Autism can be a huge publishing strength—and challenge

FromThe Bookseller:

It was 31st January 2022 that I probably should have worked out I was autistic.

My editor had returned a draft with a note asking how a character was feeling while making a decision.This has been an ongoing question of me, across multiple books and genres; with different publishers and editors. And every time I’ve had a note like that, I’ve stared at it, utterly bemused. This time, the note came for a book I loved: the greatest thing I’ve done with my life. I was heavily invested, so I thought, properly, about what she was asking. And I finally realised. So I wrote back: “I really appreciate the bits where you ask what a certain character is feeling. I don’t believe I ever really think like that. I’m very practical — which probably explains my approach to writing and being an author.”

That was the point at which I would have understood I was autistic, if I had any idea what autism was. I know now.

I won’t list a bunch of traits but in short, simplistic, terms, autistic people tend to make logical choices and decisions, relying on facts and reason, not emotions. That’s why I didn’t understand why characters would come to emotional conclusions.

[Scottish comedian] Fern Brady changed my life. I’ve never met her but she said a single sentence on a podcast: half a sentence, really. Something about always disrupting group activities while not meaning to. It was the “not meaning to” bit that gripped, because, my God, I’ve disrupted a lot of groups in my time.

And when I fully listened to everything else she was saying, I realised the core parts were also true of me — and always had been. All of it. It blew my mind. Imagine someone you’ve never met changing everything you ever thought to be true — and doing it with half a sentence.

From that beginning, it took me a fair while longer, but I slowly realised my entire bumbling entry into publishing was because I was autistic.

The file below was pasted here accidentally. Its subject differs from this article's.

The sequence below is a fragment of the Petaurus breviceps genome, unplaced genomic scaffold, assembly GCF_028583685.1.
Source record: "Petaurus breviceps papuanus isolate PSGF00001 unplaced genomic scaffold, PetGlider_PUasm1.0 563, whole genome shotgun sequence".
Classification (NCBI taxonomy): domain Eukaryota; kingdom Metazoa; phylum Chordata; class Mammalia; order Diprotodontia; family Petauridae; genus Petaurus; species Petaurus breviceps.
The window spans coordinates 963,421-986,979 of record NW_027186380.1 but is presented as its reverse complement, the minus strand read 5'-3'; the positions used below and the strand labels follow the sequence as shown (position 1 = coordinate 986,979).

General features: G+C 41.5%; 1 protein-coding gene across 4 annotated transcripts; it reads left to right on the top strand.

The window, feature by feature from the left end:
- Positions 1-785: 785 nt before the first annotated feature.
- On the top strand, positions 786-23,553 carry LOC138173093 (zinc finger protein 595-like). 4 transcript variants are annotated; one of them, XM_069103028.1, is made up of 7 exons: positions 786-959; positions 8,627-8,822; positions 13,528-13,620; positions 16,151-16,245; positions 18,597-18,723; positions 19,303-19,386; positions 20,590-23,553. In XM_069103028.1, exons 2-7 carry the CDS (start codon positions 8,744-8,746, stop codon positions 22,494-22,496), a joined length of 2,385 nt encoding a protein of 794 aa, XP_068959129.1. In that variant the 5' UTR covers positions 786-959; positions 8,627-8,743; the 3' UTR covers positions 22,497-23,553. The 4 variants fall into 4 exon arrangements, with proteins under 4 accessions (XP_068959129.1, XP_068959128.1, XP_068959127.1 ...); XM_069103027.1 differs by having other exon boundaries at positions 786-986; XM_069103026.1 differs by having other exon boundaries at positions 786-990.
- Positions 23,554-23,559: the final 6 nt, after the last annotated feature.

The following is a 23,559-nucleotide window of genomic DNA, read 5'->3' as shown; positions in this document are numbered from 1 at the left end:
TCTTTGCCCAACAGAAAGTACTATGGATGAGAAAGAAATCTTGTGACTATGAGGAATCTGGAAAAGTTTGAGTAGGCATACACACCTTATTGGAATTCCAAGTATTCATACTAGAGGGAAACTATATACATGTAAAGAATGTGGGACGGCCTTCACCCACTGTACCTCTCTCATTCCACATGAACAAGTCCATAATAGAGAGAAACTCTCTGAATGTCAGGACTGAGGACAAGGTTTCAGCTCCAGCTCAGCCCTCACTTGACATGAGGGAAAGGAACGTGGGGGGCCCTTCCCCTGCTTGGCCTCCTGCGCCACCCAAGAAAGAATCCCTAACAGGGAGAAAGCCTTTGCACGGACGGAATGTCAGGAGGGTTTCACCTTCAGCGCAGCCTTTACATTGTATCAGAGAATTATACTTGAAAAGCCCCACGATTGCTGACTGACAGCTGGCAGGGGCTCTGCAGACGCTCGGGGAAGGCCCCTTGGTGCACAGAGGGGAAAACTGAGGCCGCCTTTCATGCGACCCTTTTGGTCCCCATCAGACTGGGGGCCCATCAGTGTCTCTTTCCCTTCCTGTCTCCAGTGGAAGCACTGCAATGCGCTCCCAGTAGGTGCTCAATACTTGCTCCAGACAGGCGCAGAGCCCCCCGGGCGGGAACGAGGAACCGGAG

I sold a lot of self-published e-books in the early 2010s, which got plenty of attention. People always wanted to know how I’d done it, and I was never quite sure what to say. I had read a lot growing up, wrote a lot, taught myself some stuff about self-publishing, and then… things took off. That is, technically, what happened. Except the “some stuff” is where things get woolly.

There are so many sites to help authors figure out self-publishing now. Back then, almost none existed. And so I read Amazon’s entire KDP site. All of it. Even the weird terms pages. I compared that to the front-facing sales pages, plus I owned a Kindle, bought e-books, and read them — which let me see how terrible the industry was at formatting files. So I taught myself how to create better mobis and e-pubs, then figured out the importance of categories, keywords, series consistency, a release schedule, blurbs… and a hundred other things I’ve forgotten.

To me, I assumed everyone who wanted to write and publish would have the same “special interest” as me, which was publishing. Now, it’s obvious that nobody’s going to read an entire website, including the T&Cs, then cross-reference the lot.

Link to the rest at The Bookseller

2 thoughts on “Autism can be a huge publishing strength—and challenge”

  1. Speaking as a clinically diagnosed autistic person, he sounds like he doesn’t know too much about autism. From his posting, I gather he’s self-diagnosed.

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